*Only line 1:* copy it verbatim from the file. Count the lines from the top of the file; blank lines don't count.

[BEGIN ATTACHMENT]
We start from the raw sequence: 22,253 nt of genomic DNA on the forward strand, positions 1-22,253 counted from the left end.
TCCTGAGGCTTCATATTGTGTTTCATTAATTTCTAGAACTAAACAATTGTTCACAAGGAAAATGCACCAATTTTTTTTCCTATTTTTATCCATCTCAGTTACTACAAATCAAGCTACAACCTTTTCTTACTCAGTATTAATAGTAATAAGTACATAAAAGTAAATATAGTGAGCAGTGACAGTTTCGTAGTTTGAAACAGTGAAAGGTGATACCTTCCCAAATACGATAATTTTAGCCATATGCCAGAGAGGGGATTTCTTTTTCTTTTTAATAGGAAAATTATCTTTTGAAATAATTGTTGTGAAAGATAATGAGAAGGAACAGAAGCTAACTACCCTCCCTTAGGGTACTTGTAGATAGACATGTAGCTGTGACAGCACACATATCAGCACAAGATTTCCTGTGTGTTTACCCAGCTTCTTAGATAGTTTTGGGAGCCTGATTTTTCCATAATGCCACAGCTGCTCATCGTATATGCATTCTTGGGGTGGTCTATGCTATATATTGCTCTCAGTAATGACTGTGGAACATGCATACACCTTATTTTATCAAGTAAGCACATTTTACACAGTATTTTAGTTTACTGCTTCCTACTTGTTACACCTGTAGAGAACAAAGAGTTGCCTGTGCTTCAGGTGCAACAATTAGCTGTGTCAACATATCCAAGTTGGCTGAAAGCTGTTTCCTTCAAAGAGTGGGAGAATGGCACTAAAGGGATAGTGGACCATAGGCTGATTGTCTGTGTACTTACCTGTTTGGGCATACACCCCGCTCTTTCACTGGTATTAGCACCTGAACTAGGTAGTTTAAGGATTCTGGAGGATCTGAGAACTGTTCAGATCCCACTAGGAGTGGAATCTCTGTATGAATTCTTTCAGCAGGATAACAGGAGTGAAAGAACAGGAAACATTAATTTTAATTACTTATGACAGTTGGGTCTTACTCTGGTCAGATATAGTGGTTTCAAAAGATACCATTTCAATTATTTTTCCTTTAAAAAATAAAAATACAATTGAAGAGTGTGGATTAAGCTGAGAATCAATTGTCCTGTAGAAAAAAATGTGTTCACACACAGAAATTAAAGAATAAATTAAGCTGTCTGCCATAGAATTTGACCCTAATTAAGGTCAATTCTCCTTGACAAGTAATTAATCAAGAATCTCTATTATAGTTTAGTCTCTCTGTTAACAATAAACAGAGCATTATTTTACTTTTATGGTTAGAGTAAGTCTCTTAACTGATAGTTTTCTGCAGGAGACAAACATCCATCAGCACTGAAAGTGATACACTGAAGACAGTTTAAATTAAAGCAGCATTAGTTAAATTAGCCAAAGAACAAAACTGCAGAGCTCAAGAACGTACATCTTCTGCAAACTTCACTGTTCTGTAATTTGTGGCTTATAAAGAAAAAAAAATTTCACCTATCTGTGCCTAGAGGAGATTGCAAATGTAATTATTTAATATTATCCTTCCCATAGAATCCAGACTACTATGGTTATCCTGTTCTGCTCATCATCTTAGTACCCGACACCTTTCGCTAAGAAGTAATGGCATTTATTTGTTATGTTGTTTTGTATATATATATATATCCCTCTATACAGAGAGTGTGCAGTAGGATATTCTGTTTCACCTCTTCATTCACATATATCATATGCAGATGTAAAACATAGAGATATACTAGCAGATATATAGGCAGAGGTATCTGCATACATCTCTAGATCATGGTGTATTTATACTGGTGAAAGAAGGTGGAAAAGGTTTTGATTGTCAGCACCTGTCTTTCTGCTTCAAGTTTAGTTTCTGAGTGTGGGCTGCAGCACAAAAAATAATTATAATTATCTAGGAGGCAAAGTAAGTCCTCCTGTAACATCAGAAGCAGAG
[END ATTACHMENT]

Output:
We start from the raw sequence: 22,253 nt of genomic DNA on the forward strand, positions 1-22,253 counted from the left end.